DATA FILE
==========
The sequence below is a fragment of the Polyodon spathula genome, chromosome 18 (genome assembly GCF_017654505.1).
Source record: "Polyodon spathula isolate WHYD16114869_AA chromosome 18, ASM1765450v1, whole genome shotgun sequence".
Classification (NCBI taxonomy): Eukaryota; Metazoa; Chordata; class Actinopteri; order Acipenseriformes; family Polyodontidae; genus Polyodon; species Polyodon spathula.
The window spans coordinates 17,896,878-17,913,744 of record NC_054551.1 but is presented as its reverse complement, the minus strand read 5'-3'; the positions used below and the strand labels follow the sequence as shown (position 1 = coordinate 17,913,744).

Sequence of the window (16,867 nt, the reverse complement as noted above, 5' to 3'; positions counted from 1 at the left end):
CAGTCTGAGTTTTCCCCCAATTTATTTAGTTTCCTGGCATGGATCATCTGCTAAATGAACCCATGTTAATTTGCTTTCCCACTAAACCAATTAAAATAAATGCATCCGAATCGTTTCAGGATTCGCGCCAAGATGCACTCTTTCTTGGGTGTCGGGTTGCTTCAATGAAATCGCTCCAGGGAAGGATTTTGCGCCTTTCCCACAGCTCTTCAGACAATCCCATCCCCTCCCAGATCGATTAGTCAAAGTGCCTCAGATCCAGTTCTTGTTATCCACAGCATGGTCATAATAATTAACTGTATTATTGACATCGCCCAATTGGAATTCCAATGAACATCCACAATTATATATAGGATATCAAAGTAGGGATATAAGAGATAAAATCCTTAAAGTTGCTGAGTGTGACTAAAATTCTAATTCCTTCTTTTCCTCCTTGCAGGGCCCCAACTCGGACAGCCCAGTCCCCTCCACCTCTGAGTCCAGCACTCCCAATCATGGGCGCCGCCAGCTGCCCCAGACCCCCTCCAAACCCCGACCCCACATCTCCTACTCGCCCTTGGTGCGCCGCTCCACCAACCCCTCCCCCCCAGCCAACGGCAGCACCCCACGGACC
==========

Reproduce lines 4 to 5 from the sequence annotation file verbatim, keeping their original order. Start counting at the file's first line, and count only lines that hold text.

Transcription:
The window spans coordinates 17,896,878-17,913,744 of record NC_054551.1 but is presented as its reverse complement, the minus strand read 5'-3'; the positions used below and the strand labels follow the sequence as shown (position 1 = coordinate 17,913,744).

Sequence of the window (16,867 nt, the reverse complement as noted above, 5' to 3'; positions counted from 1 at the left end):